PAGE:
4.1.4 Logical Expressions

A logical expression consists of one or more logical operators and logical, numeric, or relational operands. The following are logical operators:

Operator  Example  Meaning 
.AND.  A .AND. B   Logical conjunction: the expression is true if both A and B are true. 
.OR.  A .OR. B   Logical disjunction (inclusive OR): the expression is true if either A, B, or both, are true. 
.NEQV.  A .NEQV. B   Logical inequivalence (exclusive OR): the expression is true if either A or B is true, but false if both are true. 
.XOR.   A .XOR. B   Same as .NEQV. 
.EQV.  A .EQV. B   Logical equivalence: the expression is true if both A and B are true, or both are false. 
.NOT.[1]  .NOT. A   Logical negation: the expression is true if A is false and false if A is true. 

[1] .NOT. is a unary operator.

Periods cannot appear consecutively except when the second operator is .NOT. For example, the following logical expression is valid:

A+B/(A-1) .AND. .NOT. D+B/(D-1)

Data Types Resulting from Logical Operations

Logical operations on logical operands produce single logical values (.TRUE. or .FALSE.) of logical type.

Logical operations on integers produce single values of integer type. The operation is carried out bit-by-bit on corresponding bits of the internal (binary) representation of the integer operands.

Logical operations on a combination of integer and logical values also produce single values of integer type. The operation first converts logical values to integers, then operates as it does with integers.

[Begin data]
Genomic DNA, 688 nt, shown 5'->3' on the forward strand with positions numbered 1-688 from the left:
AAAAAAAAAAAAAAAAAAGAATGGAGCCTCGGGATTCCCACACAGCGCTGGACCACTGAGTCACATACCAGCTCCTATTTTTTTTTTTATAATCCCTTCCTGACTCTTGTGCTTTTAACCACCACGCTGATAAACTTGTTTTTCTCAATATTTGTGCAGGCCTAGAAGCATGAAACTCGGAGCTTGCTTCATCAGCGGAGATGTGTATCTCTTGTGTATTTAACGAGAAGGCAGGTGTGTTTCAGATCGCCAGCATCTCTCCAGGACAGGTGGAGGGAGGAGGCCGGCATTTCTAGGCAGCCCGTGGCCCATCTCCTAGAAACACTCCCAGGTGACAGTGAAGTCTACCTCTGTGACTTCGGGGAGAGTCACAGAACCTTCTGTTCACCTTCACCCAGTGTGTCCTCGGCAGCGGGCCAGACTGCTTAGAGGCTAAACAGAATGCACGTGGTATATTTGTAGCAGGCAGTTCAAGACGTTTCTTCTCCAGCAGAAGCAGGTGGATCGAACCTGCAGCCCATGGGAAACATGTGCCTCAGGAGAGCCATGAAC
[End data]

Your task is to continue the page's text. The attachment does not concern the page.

Logical operations cannot be performed on other data types.

Evaluation of Logical Expressions

Logical expressions are evaluated according to the precedence of their operators. Consider the following expression:


This expression is evaluated in the following sequence:

(((A*B)+(C*ABC)) == ((X*Y)+(DM/ZZ))) .AND. (.NOT. ((K*B) > TT))

As with numeric expressions, you can use parentheses to alter the sequence of evaluation.

When operators have equal precedence, the compiler can evaluate them in any order, as long as the result is the same as the result gained by the algebraic left-to-right order of evaluation (except for exponentiation, which is evaluated from right to left).

You should not write logical expressions whose results might depend on the evaluation order of subexpressions. The compiler is free to evaluate subexpressions in any order. In the following example, either (A(I)+1.0) or B(I)*2.0 could be evaluated first:

(A(I)+1.0) .GT. B(I)*2.0

Some subexpressions might not be evaluated if the compiler can determine the result by testing other subexpressions in the logical expression. Consider the following expression:

A .AND. (F(X,Y) .GT. 2.0) .AND. B

If the compiler evaluates A first, and A is false, the compiler might determine that the expression is false and might not call the subprogram F(X,Y).

For More Information:

For details on the precedence of numeric, relational, and logical operators, see Section 4.1.6.

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